Yet on occasion the Scot is not indifferent to a play on words. There was once a political meeting many years ago when the minister, who presided, prayed that the Liberals might `hang all together'. An irreverent 'Amen' came from the end of the hall from a conservative opponent, who pretended of course to take the sentence as a fervid wish that the Liberals should all be hanged.

The imperturbable chairman continued: "Not in the sense in which that profane scoffer would have you to understand, but that they may all hang together in accord and concord."

A voice was heard again breaking the silence: "A dinna care so much what kind of cord it is, so long as it is a strong cord".

But on the whole, puns are English, not Scottish. That great literary dictator, Dr. Samuel Johnson, once said: "He that makes a pun would pick a pocket"; but his dictum did not affect the national taste in the South of the Island. English comic papers teem with puns to the present hour; and according to your taste they are either a beauty or a defect in the Bard of Avon.

Then again, no self-respecting Scotsman appears to be amused when he says a good thing. He can control himself in everything, laughter included. In Scotland one often hears the criticism : "He is a puir (puir = poor) sort of body, he laughs at his own jokes". That is the last word. A man of that kind is beneath notice, so to speak.

Further there is the character of the wit he admires. It must not be vapid or wordy. He likes it concentrated, biting, and strong; or kindly, canny and protective; but always intellectual and logical. Examples of this love of finality abound.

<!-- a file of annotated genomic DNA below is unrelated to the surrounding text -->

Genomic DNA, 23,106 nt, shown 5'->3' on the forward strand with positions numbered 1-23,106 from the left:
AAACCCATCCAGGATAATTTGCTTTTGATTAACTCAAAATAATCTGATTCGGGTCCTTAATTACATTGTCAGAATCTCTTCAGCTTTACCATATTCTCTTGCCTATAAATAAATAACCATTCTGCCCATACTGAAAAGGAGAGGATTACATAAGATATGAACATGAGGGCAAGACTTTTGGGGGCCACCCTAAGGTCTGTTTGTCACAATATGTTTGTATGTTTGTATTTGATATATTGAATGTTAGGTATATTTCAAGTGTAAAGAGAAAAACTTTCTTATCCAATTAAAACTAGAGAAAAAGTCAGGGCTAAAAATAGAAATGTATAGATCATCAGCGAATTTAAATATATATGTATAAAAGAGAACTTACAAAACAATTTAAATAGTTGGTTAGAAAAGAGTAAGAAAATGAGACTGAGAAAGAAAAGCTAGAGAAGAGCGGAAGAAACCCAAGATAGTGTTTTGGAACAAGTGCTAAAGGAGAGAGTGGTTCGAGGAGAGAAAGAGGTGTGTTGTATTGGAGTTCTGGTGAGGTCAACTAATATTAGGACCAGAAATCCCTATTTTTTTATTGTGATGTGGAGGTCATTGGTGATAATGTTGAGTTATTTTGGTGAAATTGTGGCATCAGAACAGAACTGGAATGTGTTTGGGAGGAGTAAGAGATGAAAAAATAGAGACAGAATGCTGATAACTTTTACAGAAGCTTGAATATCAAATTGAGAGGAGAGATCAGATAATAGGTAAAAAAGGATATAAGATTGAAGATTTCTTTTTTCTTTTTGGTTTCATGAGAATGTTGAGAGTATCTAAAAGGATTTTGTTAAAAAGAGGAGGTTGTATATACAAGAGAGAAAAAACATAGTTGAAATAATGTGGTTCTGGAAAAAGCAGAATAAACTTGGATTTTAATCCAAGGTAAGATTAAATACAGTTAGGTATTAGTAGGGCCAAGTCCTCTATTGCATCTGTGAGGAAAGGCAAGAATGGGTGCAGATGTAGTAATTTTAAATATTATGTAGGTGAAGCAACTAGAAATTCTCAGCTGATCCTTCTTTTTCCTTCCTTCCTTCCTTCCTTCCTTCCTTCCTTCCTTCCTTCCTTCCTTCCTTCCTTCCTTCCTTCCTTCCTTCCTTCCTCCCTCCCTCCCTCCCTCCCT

A professor was once lecturing to a rustic audience on the prophets. He had spent half an hour on Isaiah, three quarters of an hour on Jeremiah, a trifle longer on Ezekiel; then having got well into the pace, he cleared his throat pleasantly and said with gusto:

"And now what place shall we assign to the prophet Hosea?" A countryman near the front got up promptly and said:

"Sir, he may have my place, for A'm goin' hame." (hame = home)

This kind of independence of speech runs through all grades. Perhaps this is one reason why the distinction of classes is less sharply marked than elsewhere.

Of David Hume a story is told which illustrates the caustic and incisive character of the national wit.

It appears that this great man once proposed for the hand of a lady, who refused him.

Some time after she thought the better of it and sent a message that she had 'changed her mind.'

"So have I," said the philosopher.

And it is not philosophers and critics alone who possess shrewdness and decisiveness. Peasant women have it too.

A ploughman once told his betrothed that he would't marry her.

"Why not"? she said.

He answered that he had changed his mind.

"Well," she replied; "don't say that now, for nobody would look at me in the parish if it was known that you had given me the go-by. (give the go-by = reject, give up) But wait till we're gettin marriet (marriet = married); say you `yes'; and when I'm asked, I'll say `no' ".

They appeared duly before the Minister, who put the question: "Alexander, do you take Jane Janet to be your wedded wife ?"

Alexander said, "yes".

Turning to Jane Janet his Reverence proceeded: "Do you take this man to be your wedded husband?" She said, "yes", too !

"What, what!" cried the astounded and indignant Alexander. "Didn't ye promise to say no?"

"Oo aye", replied Janet firmly; "I did promise; but I hev' changed my mind."

Another charge levelled at Sandy is, that he's too thrifty.

His severest censors admit that he is scrupulously just; but they say that he is overcareful about the bawbees.

And many are the jokes about his economy. People assert that he 'keeps' the `Sabbath' and - everything else he can lay his hands upon.

A villager from the Lowlands once visited London, and was asked on his return what he thought of the great city. His reply was characteristic. "Man, it`s an awfu' place, I hadna been twa hours in London when bang went saxpence!"

"O say, Macduff," pleaded a needy friend, "I'm badly in want of money; will you lend me a sympathetic ear?" "Surely, man, I will," he replied, "but - naething mair."

Indeed so much fun has been poked at the North-Briton for his ability to gather property, and his caution in spending it, that the whole subject has become trite.